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Clinical and Experimental Otorhinolaryngology > Volume 9(4); 2016 > Article
Lee, Lee, Kim, Park, and Lee: In Reply: Treatment for Acute Tympanic Membrane Perforation
First of all, we would like to thank you for your interesting comments to our study. Our study was concerning to the application of synthetic bio-material patch. As your recommendation, natural healing rate of acute tympanic membrane perforation is very high [1,2], and moist environment of middle ear accelerate healing process [3,4]. In our study, the patient with small size perforation (under 25% of perforation) was 35% of silk patch group. The other patients had relative large perforation with margin’s eversion or inversion. So, the confusion about natural hearing process of small perforation might be resolved. Additionally, we thought that the perforation pattern was more important than the perforation’s size. Slit pattern’s perforation was relatively better healing condition.
The trimming of perforation margin was argued in case of acute tympanic membrane perforation. In contrast to chronic tympanic membrane perforation, the removing process of epithelial and mucosal layer’s contact inhibition (trimming) might not be necessary in the acute status. However, if the size of perforation did not enlarged by trimming, we thought that the trimming procedure was helpful in case of acute tympanic perforation even though some reports did not recommended the trimming [5].
Because we assured the advantage of synthetic biocomportable patch in this study, silk patch was tried in the other prospective cohort study: comparative analysis between silk patch and conventional perichondrial myringoplasty in chronic tympanic membrane perforation [6]. With these two clinical reports [6,7], we carefully suggested that the silk patch has advantage effect on healing process of perforated tympanic membrane even though acute or chronic condition.


No potential conflict of interest relevant to this article was reported.


1. Orji FT, Agu CC. Determinants of spontaneous healing in traumatic perforations of the tympanic membrane. Clin Otolaryngol. 2008 Oct;33(5):420-6.
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2. Jellinge ME, Kristensen S, Larsen K. Spontaneous closure of traumatic tympanic membrane perforations: observational study. J Laryngol Otol. 2015 Oct;129(10):950-4.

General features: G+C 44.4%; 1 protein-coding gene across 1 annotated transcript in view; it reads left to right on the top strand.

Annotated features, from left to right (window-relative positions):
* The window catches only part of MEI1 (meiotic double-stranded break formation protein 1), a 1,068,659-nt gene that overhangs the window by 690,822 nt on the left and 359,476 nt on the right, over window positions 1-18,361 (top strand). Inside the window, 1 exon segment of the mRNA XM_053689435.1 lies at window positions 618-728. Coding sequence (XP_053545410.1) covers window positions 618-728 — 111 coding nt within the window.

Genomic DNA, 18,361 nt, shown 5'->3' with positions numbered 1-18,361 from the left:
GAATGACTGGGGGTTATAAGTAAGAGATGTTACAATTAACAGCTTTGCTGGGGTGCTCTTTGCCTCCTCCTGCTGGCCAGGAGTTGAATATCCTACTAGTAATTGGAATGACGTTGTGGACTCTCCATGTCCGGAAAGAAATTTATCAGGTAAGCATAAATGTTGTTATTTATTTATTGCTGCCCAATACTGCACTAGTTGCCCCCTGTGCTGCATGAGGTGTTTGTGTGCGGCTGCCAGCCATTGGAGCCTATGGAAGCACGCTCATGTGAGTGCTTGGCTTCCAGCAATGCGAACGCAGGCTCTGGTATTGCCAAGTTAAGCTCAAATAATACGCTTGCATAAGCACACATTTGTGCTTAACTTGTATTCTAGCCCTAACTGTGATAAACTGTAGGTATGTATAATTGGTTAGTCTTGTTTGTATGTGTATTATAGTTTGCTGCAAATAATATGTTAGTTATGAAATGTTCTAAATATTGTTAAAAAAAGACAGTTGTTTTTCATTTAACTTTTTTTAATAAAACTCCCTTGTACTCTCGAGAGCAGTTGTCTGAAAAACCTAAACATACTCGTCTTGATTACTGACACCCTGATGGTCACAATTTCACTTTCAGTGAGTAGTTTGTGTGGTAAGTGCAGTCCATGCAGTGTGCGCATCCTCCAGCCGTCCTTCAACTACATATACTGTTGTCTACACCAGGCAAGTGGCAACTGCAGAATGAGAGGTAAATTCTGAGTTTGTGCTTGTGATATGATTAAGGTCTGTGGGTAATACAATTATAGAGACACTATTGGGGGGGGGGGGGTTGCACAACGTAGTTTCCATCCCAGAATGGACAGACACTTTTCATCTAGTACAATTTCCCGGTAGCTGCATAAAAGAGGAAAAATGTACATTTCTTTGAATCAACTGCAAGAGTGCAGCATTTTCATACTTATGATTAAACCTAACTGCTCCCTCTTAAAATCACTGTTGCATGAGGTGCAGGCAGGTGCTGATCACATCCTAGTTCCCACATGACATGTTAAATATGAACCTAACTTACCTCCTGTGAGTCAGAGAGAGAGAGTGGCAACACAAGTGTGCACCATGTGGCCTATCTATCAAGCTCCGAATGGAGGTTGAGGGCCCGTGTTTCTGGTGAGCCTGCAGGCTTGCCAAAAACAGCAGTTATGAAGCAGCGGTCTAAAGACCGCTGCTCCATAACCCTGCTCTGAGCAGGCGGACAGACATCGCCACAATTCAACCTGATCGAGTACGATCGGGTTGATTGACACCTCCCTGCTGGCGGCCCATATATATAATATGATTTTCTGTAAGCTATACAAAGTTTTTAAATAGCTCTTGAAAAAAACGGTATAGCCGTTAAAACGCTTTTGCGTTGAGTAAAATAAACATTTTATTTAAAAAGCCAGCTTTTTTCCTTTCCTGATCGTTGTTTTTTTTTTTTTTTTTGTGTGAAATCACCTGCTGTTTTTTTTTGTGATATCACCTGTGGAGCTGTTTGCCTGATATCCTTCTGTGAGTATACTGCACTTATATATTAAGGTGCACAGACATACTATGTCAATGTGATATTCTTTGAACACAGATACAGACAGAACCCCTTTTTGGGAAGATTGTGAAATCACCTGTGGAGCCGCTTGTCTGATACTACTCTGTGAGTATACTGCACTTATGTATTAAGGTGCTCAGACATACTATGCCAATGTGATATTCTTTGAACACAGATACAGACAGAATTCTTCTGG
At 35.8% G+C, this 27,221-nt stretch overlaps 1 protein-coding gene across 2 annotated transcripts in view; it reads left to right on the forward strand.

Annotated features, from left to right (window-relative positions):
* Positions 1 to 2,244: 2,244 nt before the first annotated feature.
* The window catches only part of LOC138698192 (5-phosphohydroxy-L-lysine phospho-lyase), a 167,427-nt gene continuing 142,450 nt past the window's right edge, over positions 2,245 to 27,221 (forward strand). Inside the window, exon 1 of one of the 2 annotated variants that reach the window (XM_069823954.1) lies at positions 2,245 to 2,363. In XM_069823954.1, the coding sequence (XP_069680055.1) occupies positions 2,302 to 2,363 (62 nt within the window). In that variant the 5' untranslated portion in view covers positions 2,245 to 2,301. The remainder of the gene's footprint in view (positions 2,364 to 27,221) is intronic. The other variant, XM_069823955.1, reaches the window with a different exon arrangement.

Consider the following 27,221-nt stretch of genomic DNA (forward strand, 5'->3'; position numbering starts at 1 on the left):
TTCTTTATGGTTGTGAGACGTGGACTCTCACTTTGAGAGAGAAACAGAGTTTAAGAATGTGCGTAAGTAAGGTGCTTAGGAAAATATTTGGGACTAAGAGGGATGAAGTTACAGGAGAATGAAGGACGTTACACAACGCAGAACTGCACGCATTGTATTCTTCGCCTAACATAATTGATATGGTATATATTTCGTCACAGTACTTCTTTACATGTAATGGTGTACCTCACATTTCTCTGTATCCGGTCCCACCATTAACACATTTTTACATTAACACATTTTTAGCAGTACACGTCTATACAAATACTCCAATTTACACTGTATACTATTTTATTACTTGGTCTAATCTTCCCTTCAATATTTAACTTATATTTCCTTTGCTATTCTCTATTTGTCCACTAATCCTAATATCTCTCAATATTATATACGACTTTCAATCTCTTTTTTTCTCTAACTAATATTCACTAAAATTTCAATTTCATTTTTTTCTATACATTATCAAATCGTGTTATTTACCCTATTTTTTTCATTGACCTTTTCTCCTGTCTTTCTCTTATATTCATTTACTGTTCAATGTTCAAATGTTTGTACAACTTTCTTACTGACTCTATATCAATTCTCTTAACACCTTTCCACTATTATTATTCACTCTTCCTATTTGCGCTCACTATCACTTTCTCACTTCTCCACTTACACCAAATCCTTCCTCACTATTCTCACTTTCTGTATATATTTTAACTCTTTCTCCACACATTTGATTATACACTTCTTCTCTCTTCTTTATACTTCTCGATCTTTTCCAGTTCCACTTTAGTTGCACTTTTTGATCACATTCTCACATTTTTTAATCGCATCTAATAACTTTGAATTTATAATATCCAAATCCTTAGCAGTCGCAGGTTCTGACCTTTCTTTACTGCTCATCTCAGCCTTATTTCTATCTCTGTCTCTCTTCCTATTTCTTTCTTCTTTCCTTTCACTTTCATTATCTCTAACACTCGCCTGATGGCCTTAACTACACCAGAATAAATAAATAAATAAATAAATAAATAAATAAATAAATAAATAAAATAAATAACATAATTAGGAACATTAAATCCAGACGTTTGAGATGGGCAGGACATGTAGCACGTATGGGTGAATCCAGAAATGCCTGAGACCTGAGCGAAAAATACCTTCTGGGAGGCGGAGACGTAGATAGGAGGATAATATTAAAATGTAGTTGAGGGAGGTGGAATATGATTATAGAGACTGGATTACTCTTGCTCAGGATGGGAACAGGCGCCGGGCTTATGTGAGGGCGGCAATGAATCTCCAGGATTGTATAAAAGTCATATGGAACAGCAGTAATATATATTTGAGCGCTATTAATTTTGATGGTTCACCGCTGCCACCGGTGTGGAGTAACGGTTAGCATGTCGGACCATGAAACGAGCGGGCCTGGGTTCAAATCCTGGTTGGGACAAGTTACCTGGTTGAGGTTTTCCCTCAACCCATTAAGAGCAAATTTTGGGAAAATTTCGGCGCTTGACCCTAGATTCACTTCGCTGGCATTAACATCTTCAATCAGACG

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3. Lou Z, Wang Y, Su K. Comparison of the healing mechanisms of human dry and endogenous wet traumatic eardrum perforations. Eur Arch Otorhinolaryngol. 2014 Aug;271(8):2153-7.
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4. Lou ZC, Tang YM, Yang J. A prospective study evaluating spontaneous healing of aetiology, size and type-different groups of traumatic tympanic membrane perforation. Clin Otolaryngol. 2011 Oct;36(5):450-60.
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5. Lou ZC, Wang YB. Healing outcomes of large (>50%) traumatic membrane perforations with inverted edges following no intervention, edge approximation and fibroblast growth factor application; a sequential allocation, three-armed trial. Clin Otolaryngol. 2013 Aug;38(4):289-96.
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6. Lee JH, Kim DK, Park HS, Jeong JY, Yeon YK, Kumar V, et al. A prospective cohort study of the silk fibroin patch in chronic tympanic membrane perforation. Laryngoscope. 2016 Jun 13 [Epub]. http://dx.doi.org/10.1002/lary.25980.
7. Lee JH, Lee JS, Kim DK, Park CH, Lee HR. Clinical outcomes of silk patch in acute tympanic membrane perforation. Clin Exp Otorhinolaryngol. 2015 Jun;8(2):117-22.
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